Breaking Out The ATtiny10

Atmel’s ATtiny10 is the one microcontroller in their portfolio that earns its name. It doesn’t have a lot of Flash – only 1 kilobyte. It doesn’t have a lot of RAM – only thirty two bytes. It is, however, very, very small. Atmel stuffed this tiny microcontroller into an SOT-23 package, more commonly used for surface mount transistors. It’s small, and unless your ideal application is losing this chip in your carpet, you’re going to need a breakout board. [Dan] has just the solution. He could have made this breakout board smaller, but OSHpark has a minimum size limit. Yes, this chip is very, very small.

Because this chip is so small, it doesn’t use the normal in-system programming port of its larger brethren. The ATtiny10 uses the Tiny Programming Interface, or TPI, which only requires power, ground, data, clock, and a reset pin. Connecting these pins to the proper programming header is easy enough, and with a careful layout, [Dan] fit everything into a breakout board that’s a hair smaller than a normal 8-pin DIP.

The board works perfectly, but simply soldering the ATtiny10 to a breakout board and using it as is probably isn’t the best idea. The reason you use such a small microcontroller is to put a microcontroller into something really, really small like ridiculous LED cufflinks. A breakout board is much too large for a project like this, but SOT23 test adapters exist, and they’re only $25 or so.

Either way, [Dan] now has a very, very small microcontroller board that can fit just about anywhere. There’s a lot you can do with one kilobyte of Flash, and with an easy way to program these chips, we can’t wait to see what [Dan] comes up with.

24 thoughts on “Breaking Out The ATtiny10

  1. You may also take a look at my DIL-Duino Project which also acts as a glorified breakout board for an ATTiny85.
    https://hackaday.io/project/8301-dil-duino

    Much more powerful than an ATTiny10/9 and also available in a DIP-8, but this Project takes the TSSOP Version and adds USB bootloading, some LEDs and a reset circuit/switch and ends up with the size of a DIP-8 (you can break off the USB header when your done). It also is pin compatible with the DIP-8 ATTiny85 to make it kind of hot-swappable.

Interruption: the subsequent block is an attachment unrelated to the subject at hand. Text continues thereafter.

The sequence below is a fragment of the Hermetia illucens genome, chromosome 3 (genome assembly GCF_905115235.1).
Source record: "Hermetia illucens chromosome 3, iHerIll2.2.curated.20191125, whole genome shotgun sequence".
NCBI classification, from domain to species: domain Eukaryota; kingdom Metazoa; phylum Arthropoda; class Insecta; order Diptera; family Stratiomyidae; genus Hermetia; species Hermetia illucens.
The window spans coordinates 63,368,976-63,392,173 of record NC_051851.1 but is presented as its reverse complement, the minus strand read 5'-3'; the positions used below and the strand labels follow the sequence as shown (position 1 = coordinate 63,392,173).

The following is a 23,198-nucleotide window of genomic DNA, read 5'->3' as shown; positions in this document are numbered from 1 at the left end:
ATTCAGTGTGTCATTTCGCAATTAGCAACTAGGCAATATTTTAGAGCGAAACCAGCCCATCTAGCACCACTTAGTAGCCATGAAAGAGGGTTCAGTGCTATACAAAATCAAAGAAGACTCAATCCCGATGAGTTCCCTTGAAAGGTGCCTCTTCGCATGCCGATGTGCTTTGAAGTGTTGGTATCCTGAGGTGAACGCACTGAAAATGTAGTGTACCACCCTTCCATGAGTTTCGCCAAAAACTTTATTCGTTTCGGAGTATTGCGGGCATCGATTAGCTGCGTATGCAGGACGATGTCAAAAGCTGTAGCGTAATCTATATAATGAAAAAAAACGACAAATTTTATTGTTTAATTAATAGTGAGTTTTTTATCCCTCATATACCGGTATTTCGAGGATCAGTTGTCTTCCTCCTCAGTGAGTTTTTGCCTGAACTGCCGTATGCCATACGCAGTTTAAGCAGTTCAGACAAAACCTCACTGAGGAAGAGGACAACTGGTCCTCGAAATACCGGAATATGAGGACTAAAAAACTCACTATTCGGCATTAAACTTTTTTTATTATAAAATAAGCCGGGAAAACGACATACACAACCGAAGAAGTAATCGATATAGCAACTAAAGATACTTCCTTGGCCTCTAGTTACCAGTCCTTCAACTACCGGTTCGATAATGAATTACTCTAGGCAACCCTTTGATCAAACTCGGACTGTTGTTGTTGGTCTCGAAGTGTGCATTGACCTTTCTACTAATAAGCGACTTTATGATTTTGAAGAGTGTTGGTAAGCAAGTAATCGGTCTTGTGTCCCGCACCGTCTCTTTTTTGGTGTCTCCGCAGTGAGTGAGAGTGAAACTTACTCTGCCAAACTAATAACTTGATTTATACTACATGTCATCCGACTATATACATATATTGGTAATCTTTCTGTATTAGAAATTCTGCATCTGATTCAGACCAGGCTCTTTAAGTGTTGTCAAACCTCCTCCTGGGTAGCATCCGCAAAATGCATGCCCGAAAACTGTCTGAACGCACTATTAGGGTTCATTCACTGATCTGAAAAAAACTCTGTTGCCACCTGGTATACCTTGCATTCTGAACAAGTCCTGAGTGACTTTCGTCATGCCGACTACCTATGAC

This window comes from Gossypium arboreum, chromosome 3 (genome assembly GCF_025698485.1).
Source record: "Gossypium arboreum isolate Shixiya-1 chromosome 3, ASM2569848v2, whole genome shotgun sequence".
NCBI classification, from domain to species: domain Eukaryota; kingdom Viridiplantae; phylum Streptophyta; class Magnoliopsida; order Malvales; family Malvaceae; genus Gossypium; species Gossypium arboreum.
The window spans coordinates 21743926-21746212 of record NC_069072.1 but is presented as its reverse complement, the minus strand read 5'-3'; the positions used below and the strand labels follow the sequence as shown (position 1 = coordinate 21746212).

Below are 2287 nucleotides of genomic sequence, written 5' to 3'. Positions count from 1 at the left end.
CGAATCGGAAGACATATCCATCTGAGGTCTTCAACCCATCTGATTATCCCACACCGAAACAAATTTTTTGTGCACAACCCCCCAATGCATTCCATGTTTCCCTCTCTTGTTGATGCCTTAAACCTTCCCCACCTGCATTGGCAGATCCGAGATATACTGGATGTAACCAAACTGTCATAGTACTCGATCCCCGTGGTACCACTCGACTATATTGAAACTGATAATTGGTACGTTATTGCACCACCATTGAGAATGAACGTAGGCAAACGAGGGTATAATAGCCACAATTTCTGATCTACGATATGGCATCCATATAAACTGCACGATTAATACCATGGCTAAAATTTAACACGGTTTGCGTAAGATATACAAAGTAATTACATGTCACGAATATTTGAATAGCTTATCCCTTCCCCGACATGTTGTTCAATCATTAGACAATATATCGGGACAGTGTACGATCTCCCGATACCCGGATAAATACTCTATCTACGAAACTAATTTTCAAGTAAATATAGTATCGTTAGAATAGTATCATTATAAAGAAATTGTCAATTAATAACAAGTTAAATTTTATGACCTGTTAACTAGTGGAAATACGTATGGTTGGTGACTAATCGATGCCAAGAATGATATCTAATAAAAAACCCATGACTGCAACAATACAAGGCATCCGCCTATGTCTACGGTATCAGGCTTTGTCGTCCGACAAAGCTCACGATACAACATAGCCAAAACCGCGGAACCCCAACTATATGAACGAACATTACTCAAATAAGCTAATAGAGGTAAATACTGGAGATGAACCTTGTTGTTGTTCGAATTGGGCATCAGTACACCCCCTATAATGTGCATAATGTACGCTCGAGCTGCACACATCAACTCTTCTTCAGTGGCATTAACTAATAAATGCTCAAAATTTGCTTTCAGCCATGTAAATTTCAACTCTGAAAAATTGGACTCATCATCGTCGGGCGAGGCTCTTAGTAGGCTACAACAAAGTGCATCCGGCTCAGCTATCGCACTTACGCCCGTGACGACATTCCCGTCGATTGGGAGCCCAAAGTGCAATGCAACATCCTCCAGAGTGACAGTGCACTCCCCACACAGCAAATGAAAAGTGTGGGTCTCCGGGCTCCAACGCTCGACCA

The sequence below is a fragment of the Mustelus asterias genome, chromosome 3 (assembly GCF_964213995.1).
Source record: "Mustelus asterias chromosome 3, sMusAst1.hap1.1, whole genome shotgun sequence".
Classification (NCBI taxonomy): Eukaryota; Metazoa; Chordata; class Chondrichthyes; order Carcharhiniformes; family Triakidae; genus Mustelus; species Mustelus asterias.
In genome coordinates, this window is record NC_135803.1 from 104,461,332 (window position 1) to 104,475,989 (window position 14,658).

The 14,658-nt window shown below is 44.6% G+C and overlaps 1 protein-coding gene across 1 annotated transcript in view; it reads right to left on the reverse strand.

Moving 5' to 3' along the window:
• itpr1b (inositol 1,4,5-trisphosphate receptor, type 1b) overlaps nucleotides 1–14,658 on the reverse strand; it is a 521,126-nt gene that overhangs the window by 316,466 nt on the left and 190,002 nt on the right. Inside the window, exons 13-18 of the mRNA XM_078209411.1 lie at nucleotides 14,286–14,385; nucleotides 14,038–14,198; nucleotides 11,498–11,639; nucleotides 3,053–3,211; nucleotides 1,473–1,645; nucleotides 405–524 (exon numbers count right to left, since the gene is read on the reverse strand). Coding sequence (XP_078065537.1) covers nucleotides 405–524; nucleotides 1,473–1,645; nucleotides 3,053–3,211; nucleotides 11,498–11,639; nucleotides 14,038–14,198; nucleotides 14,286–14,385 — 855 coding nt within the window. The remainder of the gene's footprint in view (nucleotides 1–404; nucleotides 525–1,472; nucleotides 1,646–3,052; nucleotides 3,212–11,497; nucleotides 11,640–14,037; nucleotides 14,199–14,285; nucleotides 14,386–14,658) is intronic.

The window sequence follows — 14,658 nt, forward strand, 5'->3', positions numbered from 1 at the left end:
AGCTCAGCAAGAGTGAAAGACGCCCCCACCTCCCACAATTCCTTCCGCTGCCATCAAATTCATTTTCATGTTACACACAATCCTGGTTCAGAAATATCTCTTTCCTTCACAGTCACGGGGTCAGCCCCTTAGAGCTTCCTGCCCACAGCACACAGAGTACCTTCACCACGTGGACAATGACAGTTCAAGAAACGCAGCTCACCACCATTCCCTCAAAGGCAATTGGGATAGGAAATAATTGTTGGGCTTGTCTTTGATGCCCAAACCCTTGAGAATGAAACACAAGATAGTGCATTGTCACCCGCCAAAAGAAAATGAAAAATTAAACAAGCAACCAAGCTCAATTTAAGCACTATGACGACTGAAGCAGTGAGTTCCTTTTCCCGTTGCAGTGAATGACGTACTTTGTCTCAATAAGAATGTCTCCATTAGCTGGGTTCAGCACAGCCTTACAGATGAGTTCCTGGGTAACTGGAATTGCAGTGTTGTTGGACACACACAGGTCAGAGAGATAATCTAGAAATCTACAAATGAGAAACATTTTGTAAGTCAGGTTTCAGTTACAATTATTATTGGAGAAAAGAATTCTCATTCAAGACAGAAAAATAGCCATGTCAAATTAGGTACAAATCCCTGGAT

For the prototypes I build so far, I did not have the great IC pins that OSHchip uses but it is definitley planned for the future, as soon as I find out where I can order them…

  2. I guess it’s okay for breadboarding. Otherwise, if you plan to stick that breakout board in your project it’s better to go with some other much more capable ATTiny in DIP package which is smaller than breakout board for SOT-23.

  3. PIC10F322 has more interesting peripherals. And there are even more interesting ones in a bit bigger packages, like SO8 or DFN8. There are limits to structure size after all…

    1. overall size of PIC10F322 in DFN8 is 2x3mm
      Attiny4,5,9 and 10 are also available in UDFN8 format 2x2mm. These are the smallest MCU I know off.

      that said I’m a PIC guy so the PIC10F322 is my favorite in this class of MCU.

    2. I also have some PIC10 to DIP breakouts here that I bought from Microchip in 2010 :) I used the PIC10 for 5000 battery operated LED things that needed to last 2 weeks…I did it too well and they lasted for months.

    3. 12F1572 for example, it’s SOIC8 with 32kHz-32MHz internal oscillator, 4 PWMs, 4 ADCs, internal vRef, UART, 3 timers, 3.5kB flash, 256B RAM, 128B EEPROM … And in real world applications you’ll rarely have space considerations where SOIC8 can’t fit, and SOT23 can.

      1. I use the Tiny9 to transmit IR codes. Sure, it’s only blinking an LED, but it’s doing it at 38kHz in a particular pattern. (I have a second, visible LED on there too.) The Tiny9 is a cool little chip, and cheap too!

  4. I don’t see why you would want a break-out board for such a small processor. Perhaps for R&D, but I’d say you should instead build the board you actually need and test with that, or just solder it on cables for the one time you need.
    Also “The TPI interface which only requires vcc, gnd, clk, data and reset”. The programming interface used in xmega (PDI?) doesn’t need a dedicated reset. It uses the reset pin as clock while programming.

  5. Definitely a good choice for learning these tiny chips. I took a look and they’re still the smallest I’m finding, although the KL03 is pretty close in WSCP format (2 x 1.6mm). I’d not want to do the board design for that one, though.

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